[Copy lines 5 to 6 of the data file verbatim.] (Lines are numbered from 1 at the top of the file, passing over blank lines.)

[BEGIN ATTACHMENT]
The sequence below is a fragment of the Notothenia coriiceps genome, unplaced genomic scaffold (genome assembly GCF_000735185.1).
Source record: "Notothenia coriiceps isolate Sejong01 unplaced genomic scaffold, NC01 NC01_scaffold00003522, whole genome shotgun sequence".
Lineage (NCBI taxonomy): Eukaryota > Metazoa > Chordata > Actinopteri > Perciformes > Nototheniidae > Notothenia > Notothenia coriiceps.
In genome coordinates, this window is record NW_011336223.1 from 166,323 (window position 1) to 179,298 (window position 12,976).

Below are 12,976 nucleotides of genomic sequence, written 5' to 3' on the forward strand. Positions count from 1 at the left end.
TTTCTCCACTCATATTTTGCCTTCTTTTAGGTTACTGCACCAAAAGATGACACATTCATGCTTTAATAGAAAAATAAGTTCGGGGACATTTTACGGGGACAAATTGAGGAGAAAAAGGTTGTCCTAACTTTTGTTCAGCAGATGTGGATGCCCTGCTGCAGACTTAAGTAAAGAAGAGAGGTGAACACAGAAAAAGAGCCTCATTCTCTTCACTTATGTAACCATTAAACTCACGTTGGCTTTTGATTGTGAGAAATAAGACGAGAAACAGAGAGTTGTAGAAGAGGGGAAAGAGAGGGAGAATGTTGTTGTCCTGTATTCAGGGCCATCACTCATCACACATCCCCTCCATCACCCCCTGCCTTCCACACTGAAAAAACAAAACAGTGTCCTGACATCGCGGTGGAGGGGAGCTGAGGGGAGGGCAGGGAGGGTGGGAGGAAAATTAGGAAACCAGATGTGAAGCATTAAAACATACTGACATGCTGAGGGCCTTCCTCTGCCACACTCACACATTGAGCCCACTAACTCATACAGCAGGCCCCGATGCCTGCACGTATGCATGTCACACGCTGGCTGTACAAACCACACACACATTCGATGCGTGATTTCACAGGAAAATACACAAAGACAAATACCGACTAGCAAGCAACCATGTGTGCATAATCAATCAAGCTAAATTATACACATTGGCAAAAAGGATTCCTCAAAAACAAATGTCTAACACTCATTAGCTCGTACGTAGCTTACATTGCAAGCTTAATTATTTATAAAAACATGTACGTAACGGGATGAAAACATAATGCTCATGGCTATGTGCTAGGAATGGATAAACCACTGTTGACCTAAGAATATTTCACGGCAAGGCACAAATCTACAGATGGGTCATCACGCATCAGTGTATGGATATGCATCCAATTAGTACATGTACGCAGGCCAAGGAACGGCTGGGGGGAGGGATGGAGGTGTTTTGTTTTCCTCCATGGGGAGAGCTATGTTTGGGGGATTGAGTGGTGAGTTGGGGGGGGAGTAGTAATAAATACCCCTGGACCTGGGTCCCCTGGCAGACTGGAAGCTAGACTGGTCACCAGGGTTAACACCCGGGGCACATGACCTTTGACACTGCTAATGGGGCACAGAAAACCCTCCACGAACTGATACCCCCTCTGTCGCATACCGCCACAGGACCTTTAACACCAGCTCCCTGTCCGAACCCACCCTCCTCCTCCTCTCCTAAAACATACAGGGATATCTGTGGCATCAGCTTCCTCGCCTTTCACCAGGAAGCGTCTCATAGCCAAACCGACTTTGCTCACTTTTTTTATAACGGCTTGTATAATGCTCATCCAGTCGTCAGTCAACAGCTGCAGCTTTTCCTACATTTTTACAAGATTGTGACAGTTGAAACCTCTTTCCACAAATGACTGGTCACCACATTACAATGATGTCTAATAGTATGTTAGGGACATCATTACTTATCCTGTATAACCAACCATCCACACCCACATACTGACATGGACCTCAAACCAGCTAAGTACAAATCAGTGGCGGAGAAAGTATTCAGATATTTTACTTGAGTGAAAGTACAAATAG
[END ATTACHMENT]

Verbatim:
Below are 12,976 nucleotides of genomic sequence, written 5' to 3' on the forward strand. Positions count from 1 at the left end.
TTTCTCCACTCATATTTTGCCTTCTTTTAGGTTACTGCACCAAAAGATGACACATTCATGCTTTAATAGAAAAATAAGTTCGGGGACATTTTACGGGGACAAATTGAGGAGAAAAAGGTTGTCCTAACTTTTGTTCAGCAGATGTGGATGCCCTGCTGCAGACTTAAGTAAAGAAGAGAGGTGAACACAGAAAAAGAGCCTCATTCTCTTCACTTATGTAACCATTAAACTCACGTTGGCTTTTGATTGTGAGAAATAAGACGAGAAACAGAGAGTTGTAGAAGAGGGGAAAGAGAGGGAGAATGTTGTTGTCCTGTATTCAGGGCCATCACTCATCACACATCCCCTCCATCACCCCCTGCCTTCCACACTGAAAAAACAAAACAGTGTCCTGACATCGCGGTGGAGGGGAGCTGAGGGGAGGGCAGGGAGGGTGGGAGGAAAATTAGGAAACCAGATGTGAAGCATTAAAACATACTGACATGCTGAGGGCCTTCCTCTGCCACACTCACACATTGAGCCCACTAACTCATACAGCAGGCCCCGATGCCTGCACGTATGCATGTCACACGCTGGCTGTACAAACCACACACACATTCGATGCGTGATTTCACAGGAAAATACACAAAGACAAATACCGACTAGCAAGCAACCATGTGTGCATAATCAATCAAGCTAAATTATACACATTGGCAAAAAGGATTCCTCAAAAACAAATGTCTAACACTCATTAGCTCGTACGTAGCTTACATTGCAAGCTTAATTATTTATAAAAACATGTACGTAACGGGATGAAAACATAATGCTCATGGCTATGTGCTAGGAATGGATAAACCACTGTTGACCTAAGAATATTTCACGGCAAGGCACAAATCTACAGATGGGTCATCACGCATCAGTGTATGGATATGCATCCAATTAGTACATGTACGCAGGCCAAGGAACGGCTGGGGGGAGGGATGGAGGTGTTTTGTTTTCCTCCATGGGGAGAGCTATGTTTGGGGGATTGAGTGGTGAGTTGGGGGGGGAGTAGTAATAAATACCCCTGGACCTGGGTCCCCTGGCAGACTGGAAGCTAGACTGGTCACCAGGGTTAACACCCGGGGCACATGACCTTTGACACTGCTAATGGGGCACAGAAAACCCTCCACGAACTGATACCCCCTCTGTCGCATACCGCCACAGGACCTTTAACACCAGCTCCCTGTCCGAACCCACCCTCCTCCTCCTCTCCTAAAACATACAGGGATATCTGTGGCATCAGCTTCCTCGCCTTTCACCAGGAAGCGTCTCATAGCCAAACCGACTTTGCTCACTTTTTTTATAACGGCTTGTATAATGCTCATCCAGTCGTCAGTCAACAGCTGCAGCTTTTCCTACATTTTTACAAGATTGTGACAGTTGAAACCTCTTTCCACAAATGACTGGTCACCACATTACAATGATGTCTAATAGTATGTTAGGGACATCATTACTTATCCTGTATAACCAACCATCCACACCCACATACTGACATGGACCTCAAACCAGCTAAGTACAAATCAGTGGCGGAGAAAGTATTCAGATATTTTACTTGAGTGAAAGTACAAATAG